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Published: April 22nd 2007
One phase down, two to go! Alpha groups arrived back at field base today, most in need of a good wash! Especially the trekkers whose last shower was a fortnight ago, and those at Cape Cross who only managed the odd splash of water behind some boulders and a make shift shower curtain on the beach. The playground team had the cushiest time of it with a shower and flushable loo on site, while REST got inventive with a bucket and the school group at Onameya managed with a tap. We’ve heard tales of gourmet delights too, with Alphas getting creative with their supplies -some of the concoctions including biltong pizza, curry and garlic naan and trifle so all in all not too much hardship.
We wanted to bring you a flavour of life on expedition from those who experienced it first hand, so you can get a true sense of what our teams saw and felt. Below are accounts from each group. Alpha 1 - Okamatapati Junior Secondary School Playground. By Alex Fair
I have just spent phase 1 in Okamatapati doing a community project. Myself and the rest of Alpha 1 spent the last 19
days constructing a playground for the local boarding school.
It has been a learning curve dealing with the challenges of Raleigh life, including the food, living conditions, heat and local culture. Although it was all worthwhile when we saw the delight on the children’s faces when the playground was completed and ready for them to use.
As well as learning how to build a playground using manual tools, we learnt a lot about the local community and how they live their lives. We attended assembly several times to listen to the children sing which was amazing. The school children challenged us to numerous netball and football matches, all of which we lost, but it was in good spirits and we had lots of fun.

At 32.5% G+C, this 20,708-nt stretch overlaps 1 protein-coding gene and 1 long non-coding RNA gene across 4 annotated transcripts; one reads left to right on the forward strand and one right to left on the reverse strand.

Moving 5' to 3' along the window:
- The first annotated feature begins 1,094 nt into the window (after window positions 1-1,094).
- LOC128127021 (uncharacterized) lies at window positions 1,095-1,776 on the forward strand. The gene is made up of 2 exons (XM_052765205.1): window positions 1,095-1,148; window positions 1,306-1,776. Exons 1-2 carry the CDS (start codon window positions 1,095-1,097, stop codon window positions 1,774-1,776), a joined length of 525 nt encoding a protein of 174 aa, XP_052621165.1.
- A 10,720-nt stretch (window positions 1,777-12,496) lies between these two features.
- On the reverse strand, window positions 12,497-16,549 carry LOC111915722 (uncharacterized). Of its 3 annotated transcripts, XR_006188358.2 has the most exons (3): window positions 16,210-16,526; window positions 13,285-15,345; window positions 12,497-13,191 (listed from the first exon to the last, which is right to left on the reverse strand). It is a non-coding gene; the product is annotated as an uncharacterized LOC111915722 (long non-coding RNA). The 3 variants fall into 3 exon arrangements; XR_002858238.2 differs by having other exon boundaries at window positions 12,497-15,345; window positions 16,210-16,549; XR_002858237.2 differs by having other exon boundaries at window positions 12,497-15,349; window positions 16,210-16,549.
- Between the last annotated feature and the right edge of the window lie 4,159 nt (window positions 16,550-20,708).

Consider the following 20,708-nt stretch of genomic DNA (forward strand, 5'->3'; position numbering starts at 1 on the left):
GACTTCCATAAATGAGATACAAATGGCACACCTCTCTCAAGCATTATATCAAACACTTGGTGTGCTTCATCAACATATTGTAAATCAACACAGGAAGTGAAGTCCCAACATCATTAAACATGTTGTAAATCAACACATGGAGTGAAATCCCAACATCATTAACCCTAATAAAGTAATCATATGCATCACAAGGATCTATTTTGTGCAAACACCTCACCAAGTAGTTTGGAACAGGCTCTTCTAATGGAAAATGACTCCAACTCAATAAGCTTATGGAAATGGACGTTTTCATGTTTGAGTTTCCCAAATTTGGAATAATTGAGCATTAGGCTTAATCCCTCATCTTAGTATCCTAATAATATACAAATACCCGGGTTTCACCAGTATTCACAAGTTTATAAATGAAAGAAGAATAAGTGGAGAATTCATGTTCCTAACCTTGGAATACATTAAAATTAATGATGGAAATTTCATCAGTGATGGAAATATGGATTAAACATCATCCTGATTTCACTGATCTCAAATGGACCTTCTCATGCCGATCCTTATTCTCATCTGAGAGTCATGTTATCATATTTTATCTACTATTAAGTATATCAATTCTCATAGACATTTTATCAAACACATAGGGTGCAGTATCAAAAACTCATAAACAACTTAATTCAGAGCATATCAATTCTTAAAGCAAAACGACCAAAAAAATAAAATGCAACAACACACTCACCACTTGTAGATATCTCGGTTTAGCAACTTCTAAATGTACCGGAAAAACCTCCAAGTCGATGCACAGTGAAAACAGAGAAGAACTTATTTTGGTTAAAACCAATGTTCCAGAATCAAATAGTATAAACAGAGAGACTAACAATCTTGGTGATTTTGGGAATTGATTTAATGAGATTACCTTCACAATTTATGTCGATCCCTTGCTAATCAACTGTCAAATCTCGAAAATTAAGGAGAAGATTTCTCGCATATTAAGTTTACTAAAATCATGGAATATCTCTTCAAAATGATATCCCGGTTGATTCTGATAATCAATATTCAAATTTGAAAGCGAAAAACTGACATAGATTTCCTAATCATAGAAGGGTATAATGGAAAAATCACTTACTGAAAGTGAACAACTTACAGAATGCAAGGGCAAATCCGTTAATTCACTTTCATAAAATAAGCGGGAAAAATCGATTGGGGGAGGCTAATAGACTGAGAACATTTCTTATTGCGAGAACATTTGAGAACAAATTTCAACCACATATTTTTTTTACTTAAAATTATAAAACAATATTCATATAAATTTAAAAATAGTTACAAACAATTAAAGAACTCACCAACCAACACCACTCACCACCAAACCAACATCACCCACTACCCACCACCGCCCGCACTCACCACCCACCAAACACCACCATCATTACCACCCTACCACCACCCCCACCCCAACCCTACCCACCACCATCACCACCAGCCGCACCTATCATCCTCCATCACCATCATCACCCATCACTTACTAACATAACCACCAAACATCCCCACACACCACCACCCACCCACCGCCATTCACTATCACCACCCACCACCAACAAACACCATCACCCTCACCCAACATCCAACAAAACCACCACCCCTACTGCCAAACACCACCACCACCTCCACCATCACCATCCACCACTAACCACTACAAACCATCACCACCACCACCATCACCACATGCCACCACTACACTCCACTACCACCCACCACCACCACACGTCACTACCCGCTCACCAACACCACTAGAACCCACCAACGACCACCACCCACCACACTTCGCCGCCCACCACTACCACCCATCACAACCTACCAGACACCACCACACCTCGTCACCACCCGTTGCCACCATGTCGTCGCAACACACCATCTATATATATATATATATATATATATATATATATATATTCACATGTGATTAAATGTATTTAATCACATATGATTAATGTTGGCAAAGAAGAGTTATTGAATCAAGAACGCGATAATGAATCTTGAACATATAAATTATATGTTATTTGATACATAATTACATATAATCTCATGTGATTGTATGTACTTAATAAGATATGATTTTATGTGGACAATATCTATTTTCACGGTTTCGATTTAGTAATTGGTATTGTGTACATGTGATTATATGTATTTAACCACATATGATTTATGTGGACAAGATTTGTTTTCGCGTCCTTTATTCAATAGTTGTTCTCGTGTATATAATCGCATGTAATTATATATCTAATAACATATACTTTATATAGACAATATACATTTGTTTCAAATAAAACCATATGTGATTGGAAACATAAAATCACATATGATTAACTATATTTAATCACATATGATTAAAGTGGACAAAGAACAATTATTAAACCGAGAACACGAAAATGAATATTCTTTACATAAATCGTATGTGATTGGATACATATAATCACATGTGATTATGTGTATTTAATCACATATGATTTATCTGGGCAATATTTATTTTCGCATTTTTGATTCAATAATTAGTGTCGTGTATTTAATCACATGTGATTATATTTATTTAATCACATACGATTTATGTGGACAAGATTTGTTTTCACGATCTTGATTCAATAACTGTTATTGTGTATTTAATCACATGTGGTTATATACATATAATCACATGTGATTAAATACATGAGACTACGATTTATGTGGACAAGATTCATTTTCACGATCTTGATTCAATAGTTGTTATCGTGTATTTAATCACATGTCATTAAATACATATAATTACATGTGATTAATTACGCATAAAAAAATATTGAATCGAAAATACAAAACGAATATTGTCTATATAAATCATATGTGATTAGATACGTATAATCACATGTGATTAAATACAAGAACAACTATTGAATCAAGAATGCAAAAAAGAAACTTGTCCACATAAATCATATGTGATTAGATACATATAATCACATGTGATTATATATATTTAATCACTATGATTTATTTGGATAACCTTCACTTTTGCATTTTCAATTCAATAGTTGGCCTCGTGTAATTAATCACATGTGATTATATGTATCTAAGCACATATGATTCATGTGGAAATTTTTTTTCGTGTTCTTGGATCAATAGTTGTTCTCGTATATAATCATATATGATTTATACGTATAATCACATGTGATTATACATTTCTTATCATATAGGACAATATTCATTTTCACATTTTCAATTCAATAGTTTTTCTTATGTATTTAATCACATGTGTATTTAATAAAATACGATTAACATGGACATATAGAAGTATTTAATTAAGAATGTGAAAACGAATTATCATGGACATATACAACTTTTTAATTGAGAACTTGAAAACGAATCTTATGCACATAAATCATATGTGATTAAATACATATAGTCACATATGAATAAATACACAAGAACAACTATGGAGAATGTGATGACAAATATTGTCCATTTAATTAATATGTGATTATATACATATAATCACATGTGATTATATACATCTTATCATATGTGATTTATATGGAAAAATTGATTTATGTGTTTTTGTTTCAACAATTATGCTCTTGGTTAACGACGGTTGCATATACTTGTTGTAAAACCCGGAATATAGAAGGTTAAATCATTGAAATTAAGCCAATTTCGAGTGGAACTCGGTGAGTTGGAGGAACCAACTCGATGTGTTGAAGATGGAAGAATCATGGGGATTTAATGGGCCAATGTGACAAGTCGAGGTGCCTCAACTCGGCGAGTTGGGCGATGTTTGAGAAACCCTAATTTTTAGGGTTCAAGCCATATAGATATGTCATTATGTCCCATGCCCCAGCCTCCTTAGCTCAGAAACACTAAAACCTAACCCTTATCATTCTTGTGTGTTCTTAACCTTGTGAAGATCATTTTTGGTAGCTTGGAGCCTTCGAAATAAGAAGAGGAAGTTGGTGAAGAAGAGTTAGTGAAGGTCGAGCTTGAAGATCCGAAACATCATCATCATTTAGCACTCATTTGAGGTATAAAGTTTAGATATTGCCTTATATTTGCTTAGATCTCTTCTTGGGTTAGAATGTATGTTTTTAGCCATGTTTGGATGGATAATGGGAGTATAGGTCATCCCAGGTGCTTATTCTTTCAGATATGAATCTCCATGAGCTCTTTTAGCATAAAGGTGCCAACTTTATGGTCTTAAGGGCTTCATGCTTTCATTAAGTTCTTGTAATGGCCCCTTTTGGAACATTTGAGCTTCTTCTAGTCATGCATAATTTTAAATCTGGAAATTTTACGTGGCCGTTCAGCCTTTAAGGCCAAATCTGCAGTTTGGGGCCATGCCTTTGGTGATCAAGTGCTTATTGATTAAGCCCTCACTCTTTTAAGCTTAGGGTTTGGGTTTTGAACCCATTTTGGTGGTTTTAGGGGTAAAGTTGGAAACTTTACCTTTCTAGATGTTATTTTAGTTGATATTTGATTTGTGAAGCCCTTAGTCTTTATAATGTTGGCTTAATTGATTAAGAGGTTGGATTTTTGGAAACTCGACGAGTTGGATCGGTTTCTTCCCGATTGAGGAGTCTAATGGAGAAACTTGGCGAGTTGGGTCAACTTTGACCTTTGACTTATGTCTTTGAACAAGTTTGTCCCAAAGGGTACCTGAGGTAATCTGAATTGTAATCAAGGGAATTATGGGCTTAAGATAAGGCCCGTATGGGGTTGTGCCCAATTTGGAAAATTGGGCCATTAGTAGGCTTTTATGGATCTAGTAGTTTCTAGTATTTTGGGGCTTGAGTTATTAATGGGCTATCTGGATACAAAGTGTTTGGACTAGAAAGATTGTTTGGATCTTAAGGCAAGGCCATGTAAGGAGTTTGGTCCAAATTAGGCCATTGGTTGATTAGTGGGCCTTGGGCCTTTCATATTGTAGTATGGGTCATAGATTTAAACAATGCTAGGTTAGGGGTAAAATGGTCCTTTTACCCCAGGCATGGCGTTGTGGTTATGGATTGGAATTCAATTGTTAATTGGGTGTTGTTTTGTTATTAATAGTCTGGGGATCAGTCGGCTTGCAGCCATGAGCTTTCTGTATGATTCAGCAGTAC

The food has exceeded my expectations. It is amazing what you can make over an open fire. We managed to make pizza, cake, flapjacks and a variety of different bread. Mmmm! It certainly makes a change from rice and mille meal!
Overall, there were ups and downs but all problems which seemed insurmountable were solved by team work and perseverance. I have had a great time and made lots of friends. Bring
on phase 2! Alpha 2 - Onameya Junior Primary School. By Alex Smith and Rosie Willmot
Alpha 2 arrived at Onameya hot, tired and a little despondent at where we were to spend phase 1. On the first day, as we prepared to camp in the heat of the midday sun, morale was pretty low. However, after a few modifications, including a shower, fire pit and seating area, base camp started to feel a lot more like home.
School building started off digging a metre deep trench all the way around the site, and unloading many, many bricks. We then had an (unplanned) three day Easter weekend due to lack of aggregate for the cement. Once this arrived though, we were back on track and could get on with laying the foundations. After that we were able to get on with some positive building. It was looking pretty good by the time we’d finished with it.
We experimented quite a bit with food on our phase, most popular being Laura and Rosie’s luncheon roll burgers, Rich and Suzie’s curry and naan bread and ‘sloppy fish’. Puddings involved rusk and apple crumble and two very tasty birthday
cakes. Killing the goat was not what any of us were expecting. After much debate over whether we really did want it to die, there was a general consensus that it was a good idea (for spiritual development etc) so goat was officially on the menu. Some people watched, some didn’t and there were some very mixed opinions about morality, vegetarianism and culture clashes going on for the next 24 hours. One thing was definite though - it tasted really good!
Local people at Onameya were friendly and enthusiastic. The children all had these massive grins and absolutely loved having their pictures taken. Alpha 2 slowly got used to having an avid audience whilst building and teaching English at the existing school was certainly an experience (the hokey cokey went down well!).